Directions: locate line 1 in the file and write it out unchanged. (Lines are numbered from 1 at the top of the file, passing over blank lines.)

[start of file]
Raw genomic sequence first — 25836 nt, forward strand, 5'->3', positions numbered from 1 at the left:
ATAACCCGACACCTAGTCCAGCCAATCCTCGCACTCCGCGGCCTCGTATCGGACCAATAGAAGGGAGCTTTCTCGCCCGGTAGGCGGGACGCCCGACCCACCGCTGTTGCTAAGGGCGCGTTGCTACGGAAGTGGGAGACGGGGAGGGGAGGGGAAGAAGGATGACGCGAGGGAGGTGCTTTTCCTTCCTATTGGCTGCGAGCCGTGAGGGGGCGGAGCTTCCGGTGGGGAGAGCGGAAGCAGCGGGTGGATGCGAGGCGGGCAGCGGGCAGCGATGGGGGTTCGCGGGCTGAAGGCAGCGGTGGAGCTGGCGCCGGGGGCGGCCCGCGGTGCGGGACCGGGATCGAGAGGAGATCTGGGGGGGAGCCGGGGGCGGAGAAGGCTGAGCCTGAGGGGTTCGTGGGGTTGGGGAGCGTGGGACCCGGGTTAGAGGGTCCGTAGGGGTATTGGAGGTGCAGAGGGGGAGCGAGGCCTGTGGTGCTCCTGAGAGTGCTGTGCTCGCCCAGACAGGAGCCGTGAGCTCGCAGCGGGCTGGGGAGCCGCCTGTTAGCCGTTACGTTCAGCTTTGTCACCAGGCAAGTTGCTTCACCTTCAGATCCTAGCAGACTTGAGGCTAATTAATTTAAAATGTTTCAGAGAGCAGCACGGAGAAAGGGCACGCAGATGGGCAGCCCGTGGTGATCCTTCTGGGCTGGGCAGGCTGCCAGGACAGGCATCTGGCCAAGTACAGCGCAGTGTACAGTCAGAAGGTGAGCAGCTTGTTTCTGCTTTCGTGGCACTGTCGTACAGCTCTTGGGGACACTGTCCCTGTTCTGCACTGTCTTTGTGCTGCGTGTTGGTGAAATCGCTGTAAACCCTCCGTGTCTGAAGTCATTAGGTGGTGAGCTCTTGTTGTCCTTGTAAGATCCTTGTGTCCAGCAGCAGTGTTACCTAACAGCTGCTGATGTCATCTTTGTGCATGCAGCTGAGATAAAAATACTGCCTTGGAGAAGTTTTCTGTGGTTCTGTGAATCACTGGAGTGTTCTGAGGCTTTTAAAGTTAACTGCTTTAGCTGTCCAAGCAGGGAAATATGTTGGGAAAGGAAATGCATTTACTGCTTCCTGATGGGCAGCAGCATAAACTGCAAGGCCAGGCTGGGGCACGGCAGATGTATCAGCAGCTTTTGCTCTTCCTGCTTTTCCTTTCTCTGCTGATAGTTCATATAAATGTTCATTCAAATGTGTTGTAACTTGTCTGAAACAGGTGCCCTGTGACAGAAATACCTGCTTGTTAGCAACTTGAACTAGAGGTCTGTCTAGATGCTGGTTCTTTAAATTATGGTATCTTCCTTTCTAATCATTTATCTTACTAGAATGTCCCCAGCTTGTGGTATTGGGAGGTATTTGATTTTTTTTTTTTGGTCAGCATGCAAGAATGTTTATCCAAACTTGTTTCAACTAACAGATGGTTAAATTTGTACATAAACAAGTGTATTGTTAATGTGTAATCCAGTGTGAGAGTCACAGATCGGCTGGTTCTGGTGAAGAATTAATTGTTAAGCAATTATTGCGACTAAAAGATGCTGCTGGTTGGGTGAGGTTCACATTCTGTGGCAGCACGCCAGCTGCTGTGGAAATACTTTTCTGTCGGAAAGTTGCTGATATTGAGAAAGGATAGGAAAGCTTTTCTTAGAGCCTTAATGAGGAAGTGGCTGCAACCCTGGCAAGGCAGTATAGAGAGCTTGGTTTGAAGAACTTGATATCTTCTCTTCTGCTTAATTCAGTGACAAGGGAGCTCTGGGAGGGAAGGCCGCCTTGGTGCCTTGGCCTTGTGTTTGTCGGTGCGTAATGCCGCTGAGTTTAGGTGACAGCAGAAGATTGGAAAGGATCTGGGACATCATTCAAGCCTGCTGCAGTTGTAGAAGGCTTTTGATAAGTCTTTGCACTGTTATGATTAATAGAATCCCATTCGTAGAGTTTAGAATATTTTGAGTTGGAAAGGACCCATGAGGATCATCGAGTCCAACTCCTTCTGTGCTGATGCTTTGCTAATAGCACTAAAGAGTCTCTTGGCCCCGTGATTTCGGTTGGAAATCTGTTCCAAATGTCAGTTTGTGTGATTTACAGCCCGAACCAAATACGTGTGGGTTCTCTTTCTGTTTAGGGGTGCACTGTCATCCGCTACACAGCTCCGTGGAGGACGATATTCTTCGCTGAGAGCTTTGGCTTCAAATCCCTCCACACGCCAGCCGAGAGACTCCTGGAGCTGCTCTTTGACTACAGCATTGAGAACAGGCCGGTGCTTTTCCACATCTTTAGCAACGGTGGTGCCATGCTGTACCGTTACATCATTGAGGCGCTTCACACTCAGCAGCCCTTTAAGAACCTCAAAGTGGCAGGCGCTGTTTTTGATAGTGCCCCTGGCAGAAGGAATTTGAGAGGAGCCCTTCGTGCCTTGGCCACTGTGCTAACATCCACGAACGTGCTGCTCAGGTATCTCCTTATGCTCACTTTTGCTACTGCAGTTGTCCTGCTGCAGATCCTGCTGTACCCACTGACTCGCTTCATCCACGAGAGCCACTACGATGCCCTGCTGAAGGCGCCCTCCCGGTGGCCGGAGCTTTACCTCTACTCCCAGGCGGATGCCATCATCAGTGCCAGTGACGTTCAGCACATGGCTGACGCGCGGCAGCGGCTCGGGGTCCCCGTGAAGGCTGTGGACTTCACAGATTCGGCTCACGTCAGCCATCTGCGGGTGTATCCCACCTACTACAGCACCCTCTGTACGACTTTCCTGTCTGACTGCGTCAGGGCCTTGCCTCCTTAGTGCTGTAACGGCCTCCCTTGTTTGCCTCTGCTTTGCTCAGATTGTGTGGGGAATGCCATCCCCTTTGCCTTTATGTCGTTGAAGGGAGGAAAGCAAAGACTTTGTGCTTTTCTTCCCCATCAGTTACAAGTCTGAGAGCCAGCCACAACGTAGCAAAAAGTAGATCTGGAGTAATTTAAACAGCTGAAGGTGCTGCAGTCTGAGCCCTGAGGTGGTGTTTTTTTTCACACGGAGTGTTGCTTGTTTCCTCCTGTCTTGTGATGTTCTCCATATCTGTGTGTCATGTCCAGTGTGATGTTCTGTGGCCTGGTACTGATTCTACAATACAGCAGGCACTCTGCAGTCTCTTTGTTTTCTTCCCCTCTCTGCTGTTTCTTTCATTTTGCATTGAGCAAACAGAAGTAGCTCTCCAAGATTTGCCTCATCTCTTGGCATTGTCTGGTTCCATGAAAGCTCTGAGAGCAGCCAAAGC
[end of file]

Raw genomic sequence first — 25836 nt, forward strand, 5'->3', positions numbered from 1 at the left: